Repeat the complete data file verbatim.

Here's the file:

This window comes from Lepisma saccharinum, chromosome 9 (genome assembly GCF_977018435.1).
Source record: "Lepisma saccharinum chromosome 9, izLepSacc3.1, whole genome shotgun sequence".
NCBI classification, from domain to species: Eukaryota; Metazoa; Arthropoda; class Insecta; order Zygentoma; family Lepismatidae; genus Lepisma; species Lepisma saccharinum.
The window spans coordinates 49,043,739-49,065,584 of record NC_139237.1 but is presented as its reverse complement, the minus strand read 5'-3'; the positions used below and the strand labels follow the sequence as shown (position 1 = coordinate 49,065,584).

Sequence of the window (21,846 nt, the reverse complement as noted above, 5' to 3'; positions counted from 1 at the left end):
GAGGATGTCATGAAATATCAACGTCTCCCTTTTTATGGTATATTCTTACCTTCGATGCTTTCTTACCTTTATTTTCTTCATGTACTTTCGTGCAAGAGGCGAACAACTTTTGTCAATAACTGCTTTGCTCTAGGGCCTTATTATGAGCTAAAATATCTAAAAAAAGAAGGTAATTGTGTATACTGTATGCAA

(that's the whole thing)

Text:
This window comes from Lepisma saccharinum, chromosome 9 (genome assembly GCF_977018435.1).
Source record: "Lepisma saccharinum chromosome 9, izLepSacc3.1, whole genome shotgun sequence".
NCBI classification, from domain to species: Eukaryota; Metazoa; Arthropoda; class Insecta; order Zygentoma; family Lepismatidae; genus Lepisma; species Lepisma saccharinum.
The window spans coordinates 49,043,739-49,065,584 of record NC_139237.1 but is presented as its reverse complement, the minus strand read 5'-3'; the positions used below and the strand labels follow the sequence as shown (position 1 = coordinate 49,065,584).

Sequence of the window (21,846 nt, the reverse complement as noted above, 5' to 3'; positions counted from 1 at the left end):
GAGGATGTCATGAAATATCAACGTCTCCCTTTTTATGGTATATTCTTACCTTCGATGCTTTCTTACCTTTATTTTCTTCATGTACTTTCGTGCAAGAGGCGAACAACTTTTGTCAATAACTGCTTTGCTCTAGGGCCTTATTATGAGCTAAAATATCTAAAAAAAGAAGGTAATTGTGTATACTGTATGCAA